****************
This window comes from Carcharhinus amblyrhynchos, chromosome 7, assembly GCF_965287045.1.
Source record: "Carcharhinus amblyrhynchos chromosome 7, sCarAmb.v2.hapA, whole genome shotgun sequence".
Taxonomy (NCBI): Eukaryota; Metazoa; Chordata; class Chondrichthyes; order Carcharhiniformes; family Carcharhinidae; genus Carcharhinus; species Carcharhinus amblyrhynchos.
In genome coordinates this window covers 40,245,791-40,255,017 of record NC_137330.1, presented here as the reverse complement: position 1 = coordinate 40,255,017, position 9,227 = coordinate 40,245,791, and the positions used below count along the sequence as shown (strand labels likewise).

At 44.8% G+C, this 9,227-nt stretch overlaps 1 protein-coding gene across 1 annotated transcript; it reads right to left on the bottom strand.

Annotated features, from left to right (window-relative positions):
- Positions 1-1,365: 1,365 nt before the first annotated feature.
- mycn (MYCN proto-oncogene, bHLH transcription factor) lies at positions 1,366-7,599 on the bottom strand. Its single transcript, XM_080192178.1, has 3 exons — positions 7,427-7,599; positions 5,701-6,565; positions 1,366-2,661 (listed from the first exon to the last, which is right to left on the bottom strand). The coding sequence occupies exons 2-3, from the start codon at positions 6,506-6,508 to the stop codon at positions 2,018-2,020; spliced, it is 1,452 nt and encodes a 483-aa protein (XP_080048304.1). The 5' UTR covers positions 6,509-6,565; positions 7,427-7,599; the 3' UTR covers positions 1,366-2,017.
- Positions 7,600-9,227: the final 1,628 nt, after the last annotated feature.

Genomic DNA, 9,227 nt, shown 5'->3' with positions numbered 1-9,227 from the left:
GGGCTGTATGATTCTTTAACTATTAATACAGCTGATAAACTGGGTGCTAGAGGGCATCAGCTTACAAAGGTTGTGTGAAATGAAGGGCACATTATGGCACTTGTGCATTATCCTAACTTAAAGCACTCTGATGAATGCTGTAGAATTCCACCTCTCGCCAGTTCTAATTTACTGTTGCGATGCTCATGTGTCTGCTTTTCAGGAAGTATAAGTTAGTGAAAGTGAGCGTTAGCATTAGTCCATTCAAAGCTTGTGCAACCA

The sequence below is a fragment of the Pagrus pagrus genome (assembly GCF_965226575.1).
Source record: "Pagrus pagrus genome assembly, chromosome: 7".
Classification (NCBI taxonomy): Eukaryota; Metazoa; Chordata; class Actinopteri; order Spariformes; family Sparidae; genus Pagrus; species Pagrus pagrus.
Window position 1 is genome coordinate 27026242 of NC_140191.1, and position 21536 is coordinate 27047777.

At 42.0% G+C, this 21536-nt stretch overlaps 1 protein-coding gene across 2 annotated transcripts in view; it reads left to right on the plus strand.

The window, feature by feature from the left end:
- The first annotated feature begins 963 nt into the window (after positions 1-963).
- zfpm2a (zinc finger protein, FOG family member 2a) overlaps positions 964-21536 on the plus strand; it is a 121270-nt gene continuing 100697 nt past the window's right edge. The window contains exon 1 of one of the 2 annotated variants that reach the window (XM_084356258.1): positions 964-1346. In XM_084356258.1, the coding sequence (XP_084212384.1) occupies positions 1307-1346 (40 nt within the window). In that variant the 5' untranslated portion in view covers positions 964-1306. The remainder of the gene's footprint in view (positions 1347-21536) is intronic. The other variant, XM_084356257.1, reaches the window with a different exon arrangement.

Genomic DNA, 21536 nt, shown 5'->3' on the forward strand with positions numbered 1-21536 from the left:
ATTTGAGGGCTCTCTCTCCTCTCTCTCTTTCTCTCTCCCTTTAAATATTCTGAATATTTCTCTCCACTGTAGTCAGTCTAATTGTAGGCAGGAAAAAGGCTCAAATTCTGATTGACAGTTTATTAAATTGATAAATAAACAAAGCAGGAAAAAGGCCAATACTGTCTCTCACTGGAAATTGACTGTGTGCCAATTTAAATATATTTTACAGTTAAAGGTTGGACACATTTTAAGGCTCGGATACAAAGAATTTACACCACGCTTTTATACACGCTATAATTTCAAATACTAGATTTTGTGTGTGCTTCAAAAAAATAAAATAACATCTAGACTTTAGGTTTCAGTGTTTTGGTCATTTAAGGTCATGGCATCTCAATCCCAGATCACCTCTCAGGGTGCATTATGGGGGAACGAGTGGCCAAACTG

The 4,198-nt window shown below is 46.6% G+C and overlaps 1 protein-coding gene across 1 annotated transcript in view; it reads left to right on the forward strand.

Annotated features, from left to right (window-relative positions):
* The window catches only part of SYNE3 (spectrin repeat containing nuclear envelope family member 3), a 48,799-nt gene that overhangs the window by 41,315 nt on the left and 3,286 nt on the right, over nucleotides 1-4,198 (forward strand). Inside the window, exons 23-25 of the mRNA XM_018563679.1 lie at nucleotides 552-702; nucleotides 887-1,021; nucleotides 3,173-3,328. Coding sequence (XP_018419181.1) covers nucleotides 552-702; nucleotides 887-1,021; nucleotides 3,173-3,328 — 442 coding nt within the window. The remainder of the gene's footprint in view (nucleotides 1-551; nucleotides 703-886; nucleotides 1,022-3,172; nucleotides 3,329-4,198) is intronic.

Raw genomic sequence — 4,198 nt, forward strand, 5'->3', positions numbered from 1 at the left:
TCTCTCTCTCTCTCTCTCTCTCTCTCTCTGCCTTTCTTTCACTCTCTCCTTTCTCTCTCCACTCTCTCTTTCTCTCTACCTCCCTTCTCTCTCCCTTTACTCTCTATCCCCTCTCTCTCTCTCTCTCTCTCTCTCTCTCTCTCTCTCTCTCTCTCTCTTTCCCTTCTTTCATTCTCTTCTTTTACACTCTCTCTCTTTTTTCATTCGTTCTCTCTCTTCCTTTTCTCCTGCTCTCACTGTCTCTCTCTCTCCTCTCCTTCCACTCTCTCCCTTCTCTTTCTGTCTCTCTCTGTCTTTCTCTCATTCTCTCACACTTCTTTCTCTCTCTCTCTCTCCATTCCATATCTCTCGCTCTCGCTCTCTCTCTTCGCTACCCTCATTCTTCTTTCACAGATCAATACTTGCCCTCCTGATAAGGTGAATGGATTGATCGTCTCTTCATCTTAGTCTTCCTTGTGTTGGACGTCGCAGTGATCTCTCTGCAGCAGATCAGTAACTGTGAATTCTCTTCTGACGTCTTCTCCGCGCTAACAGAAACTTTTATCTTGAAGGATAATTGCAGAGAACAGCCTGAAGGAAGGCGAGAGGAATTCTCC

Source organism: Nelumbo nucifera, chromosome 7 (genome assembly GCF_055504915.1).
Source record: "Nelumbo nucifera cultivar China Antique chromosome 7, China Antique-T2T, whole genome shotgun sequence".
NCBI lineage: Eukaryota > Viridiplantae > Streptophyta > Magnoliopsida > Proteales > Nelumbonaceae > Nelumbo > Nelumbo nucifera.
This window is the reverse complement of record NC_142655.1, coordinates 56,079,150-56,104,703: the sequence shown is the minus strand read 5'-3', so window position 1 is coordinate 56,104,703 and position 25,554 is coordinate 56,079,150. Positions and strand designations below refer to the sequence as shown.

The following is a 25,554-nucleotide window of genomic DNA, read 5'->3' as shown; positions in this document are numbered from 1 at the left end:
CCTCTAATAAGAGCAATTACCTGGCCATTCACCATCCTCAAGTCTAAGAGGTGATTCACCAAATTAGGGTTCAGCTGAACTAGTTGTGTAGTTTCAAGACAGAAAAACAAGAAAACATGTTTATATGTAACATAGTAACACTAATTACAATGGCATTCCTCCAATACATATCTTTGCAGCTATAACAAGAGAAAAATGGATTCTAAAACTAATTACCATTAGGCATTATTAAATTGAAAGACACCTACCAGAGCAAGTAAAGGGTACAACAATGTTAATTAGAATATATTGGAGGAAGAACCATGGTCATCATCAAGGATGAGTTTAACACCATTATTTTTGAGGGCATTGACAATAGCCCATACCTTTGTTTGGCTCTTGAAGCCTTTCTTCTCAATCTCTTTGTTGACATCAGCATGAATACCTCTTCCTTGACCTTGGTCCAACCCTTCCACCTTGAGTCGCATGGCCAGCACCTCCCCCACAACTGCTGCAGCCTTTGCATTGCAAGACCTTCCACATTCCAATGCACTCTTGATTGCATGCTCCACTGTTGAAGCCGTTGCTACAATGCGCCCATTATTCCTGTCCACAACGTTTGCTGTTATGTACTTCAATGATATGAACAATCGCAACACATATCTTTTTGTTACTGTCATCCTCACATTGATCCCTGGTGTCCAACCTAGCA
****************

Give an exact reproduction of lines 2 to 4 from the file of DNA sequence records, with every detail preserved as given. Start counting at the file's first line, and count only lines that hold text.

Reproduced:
Source record: "Carcharhinus amblyrhynchos chromosome 7, sCarAmb.v2.hapA, whole genome shotgun sequence".
Taxonomy (NCBI): Eukaryota; Metazoa; Chordata; class Chondrichthyes; order Carcharhiniformes; family Carcharhinidae; genus Carcharhinus; species Carcharhinus amblyrhynchos.
In genome coordinates this window covers 40,245,791-40,255,017 of record NC_137330.1, presented here as the reverse complement: position 1 = coordinate 40,255,017, position 9,227 = coordinate 40,245,791, and the positions used below count along the sequence as shown (strand labels likewise).